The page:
IUZZOLINO: At the same time, I was going to film school and they were teaching you creative writing for film and it was very formulaic: “This is the accident that needs to happen within the first 15 minutes. This needs to happen and that needs to happen.” We were being taught formulas. Conversely, working and reading scripts, I was unlearning that formula. There’s no such thing. Something that determines greatness in storytelling cannot be captured in a graph. So the one thing I learnt is that the beauty of the writing is essential and it needs to come from the heart. Whether you are writing an action movie or a pensive, meditative piece about two old people dying of Alzheimer’s, the core of the writing needs to start from feeling. The author needs to have something they really want to say, and then the subject matter needs to somehow create the pace and structure. There’s not that much more than that. And what makes a great novel is what makes a great film or what makes a great TV program. It is very much the same. It is not true that a script is a pile of guidelines with some dialogue in-between—even the incidental bits where they go, “Walter walks in, meets Emma, shakes her hand,” that needs to have pathos. It’s communicating to a producer, to a director, and to anyone else involved something that’s deeper than just the movement. To me, the beauty and the quality of the writing have always been essential.

BROWN: Did you grow up watching a lot of movies and television?

IUZZOLINO: Watching movies and television has always been my life—since I was three or four. My household adored cinema and TV in all shapes and sizes. My mum and dad were mostly cinema, and so with them I would go and watch beautiful, clever, interesting, sophisticated filmmaking. That’s what they taught me. Whereas at home, especially with my grandmothers, it would be more the fun, schlocky side of television. Both of them were very different characters, but quite addicted to serialized drama. My grandmother from my mother’s side was half Austrian, and a very elegant, sophisticated lady—quite academic actually. True to her roots, she liked Germanic stuff: German cop shows; tidy, structured stories. Crime and retribution, but done with style. From her, I learned what makes a good piece of television. She’d go, “Oh no, that’s bad. This is good, Walter,” and talk me through it.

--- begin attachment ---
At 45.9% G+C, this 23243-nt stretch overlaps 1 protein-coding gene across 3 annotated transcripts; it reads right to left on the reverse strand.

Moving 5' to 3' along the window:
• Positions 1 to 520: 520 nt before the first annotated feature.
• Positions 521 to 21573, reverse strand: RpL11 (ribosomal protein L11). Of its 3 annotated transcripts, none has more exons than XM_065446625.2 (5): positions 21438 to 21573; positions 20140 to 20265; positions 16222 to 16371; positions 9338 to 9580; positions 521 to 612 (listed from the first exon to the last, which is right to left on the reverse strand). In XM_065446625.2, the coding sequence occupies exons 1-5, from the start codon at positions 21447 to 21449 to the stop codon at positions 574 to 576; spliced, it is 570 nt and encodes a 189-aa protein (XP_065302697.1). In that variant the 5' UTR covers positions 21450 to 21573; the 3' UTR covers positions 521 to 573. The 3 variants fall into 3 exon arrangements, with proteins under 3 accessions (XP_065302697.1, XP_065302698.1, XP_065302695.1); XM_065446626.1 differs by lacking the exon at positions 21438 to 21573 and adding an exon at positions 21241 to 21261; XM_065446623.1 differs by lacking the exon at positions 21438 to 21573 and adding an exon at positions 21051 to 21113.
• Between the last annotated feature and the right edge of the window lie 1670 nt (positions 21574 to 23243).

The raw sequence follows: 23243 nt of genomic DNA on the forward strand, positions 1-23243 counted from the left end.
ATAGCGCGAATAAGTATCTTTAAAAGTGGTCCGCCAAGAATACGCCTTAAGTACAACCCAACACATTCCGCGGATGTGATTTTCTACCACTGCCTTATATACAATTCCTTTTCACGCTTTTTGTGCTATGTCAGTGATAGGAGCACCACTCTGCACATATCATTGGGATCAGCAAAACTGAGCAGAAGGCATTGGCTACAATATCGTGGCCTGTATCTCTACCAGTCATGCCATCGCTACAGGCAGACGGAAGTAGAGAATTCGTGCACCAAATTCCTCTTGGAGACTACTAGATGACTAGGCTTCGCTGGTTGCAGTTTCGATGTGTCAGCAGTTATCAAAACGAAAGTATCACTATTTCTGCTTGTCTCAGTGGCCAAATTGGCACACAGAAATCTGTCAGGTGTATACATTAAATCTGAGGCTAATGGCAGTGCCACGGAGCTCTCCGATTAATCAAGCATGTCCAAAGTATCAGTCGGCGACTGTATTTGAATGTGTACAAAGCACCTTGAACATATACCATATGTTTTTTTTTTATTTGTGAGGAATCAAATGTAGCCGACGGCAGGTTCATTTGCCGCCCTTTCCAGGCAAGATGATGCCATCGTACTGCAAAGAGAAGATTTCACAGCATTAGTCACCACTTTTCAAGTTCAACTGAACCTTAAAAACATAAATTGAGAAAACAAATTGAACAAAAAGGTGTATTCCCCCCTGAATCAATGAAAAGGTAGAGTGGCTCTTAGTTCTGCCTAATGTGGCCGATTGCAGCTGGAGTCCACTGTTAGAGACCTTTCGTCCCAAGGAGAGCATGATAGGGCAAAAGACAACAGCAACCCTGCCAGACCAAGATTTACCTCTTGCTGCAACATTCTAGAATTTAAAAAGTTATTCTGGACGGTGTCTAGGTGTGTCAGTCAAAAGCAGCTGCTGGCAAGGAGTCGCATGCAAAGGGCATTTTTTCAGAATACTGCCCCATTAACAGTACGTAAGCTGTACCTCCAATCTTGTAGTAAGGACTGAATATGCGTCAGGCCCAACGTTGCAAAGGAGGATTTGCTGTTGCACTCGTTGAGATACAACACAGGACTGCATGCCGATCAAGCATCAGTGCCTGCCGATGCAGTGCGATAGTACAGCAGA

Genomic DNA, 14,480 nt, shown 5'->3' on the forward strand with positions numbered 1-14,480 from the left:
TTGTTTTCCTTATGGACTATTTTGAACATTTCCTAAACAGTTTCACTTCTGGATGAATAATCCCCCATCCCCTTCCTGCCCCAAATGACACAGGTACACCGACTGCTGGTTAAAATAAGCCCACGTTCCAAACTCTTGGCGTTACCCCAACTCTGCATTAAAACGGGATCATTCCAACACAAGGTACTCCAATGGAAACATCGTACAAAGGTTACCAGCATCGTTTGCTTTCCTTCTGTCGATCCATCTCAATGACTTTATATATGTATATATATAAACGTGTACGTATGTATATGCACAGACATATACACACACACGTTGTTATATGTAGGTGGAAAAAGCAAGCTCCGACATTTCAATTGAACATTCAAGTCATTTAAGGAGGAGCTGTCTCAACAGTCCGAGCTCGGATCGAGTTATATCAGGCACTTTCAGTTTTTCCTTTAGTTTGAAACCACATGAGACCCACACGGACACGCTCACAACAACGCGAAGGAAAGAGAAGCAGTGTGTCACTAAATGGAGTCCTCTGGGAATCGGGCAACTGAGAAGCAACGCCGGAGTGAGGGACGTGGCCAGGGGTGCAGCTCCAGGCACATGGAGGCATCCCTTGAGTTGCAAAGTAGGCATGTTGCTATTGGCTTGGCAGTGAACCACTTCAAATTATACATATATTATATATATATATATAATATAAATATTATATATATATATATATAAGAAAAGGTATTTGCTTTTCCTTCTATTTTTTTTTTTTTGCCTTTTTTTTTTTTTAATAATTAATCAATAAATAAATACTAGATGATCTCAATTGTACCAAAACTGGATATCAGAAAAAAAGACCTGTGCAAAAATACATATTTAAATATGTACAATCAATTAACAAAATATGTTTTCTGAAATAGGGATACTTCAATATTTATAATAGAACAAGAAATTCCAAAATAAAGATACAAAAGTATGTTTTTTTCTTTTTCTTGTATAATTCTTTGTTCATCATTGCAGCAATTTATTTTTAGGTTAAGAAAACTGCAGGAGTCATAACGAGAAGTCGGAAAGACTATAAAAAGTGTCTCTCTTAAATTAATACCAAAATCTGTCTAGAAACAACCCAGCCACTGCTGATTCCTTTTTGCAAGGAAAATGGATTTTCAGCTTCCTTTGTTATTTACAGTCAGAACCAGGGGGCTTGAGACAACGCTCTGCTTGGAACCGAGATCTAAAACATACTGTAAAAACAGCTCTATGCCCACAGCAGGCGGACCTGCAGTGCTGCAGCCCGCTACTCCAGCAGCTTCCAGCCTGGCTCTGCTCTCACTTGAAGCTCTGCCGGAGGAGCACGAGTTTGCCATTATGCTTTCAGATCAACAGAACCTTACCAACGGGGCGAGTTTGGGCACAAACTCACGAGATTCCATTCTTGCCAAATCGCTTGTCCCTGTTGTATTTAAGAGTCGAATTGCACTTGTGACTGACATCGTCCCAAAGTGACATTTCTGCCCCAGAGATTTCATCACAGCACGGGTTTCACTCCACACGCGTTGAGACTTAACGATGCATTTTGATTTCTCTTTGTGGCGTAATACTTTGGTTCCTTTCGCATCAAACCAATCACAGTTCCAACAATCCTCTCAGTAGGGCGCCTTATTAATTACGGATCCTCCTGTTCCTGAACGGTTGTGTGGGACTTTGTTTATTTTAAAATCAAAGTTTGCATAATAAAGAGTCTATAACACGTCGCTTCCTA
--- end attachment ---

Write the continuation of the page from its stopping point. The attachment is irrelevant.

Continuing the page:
My father’s mother was the complete opposite, an entirely unsophisticated, quite raucous Neapolitan woman and very visceral. She adored fake fur, fake rings. She was like a silent movie star. And she loved stories about sex and revenge and money. She loved Latin American telenovelas. There was one I’ve never forgotten called The Rich Also Weep every afternoon at 2:30, she loved it. My brother and I would sit, left and right of her, and she’d cry and laugh. It was a very dramatic spectacle. Those two sides sort of made me fall in love with the medium very much. I want to somehow be involved in telling stories. Whether it’s on the big or small screen at the time for me was immaterial. It just so happened that it migrated onto television, because I think we now live in the golden age of TV drama as opposed to cinema. What TV is doing now with binge-watching is what Dickens and Henry James and George Elliot were doing with serialized novels. Writers like Balzac and the big French writers had the same almost contractual relationship with their readers. They wrote an installment every week and it needed to end with a cliffhanger so that the following week you’d rush to the store to get the next one. I think that if these great writers were alive today they’d write Mad Men.

BROWN: Do you think cliffhangers are still important in television? You no longer have to get people to come back every week, they can just watch it all at once.

IUZZOLINO: I think cliffhangers are not what they used to be—it is not the ending with the “dun, dun, dun.” The cliffhanger, to me, is more something that happens within the body of an episode where the installment does something to you that moves your attention from A to B. Do you need to end on a [gasps]? Some do and they are fun. Some action pieces work on that basis. But overall when I read cliffhangers, [I mean] you watch a show and it shakes you into going somewhere other than where you think you were going to be. It shakes you out of your torpor so you go, “Okay, this show is alive; its heart is beating and it’s telling me to continue.” It’s about a mini electric shock that makes you want to continue on this journey, because there’s a lot of choice.

BROWN: What made you decide that there was this gap in terms of foreign drama?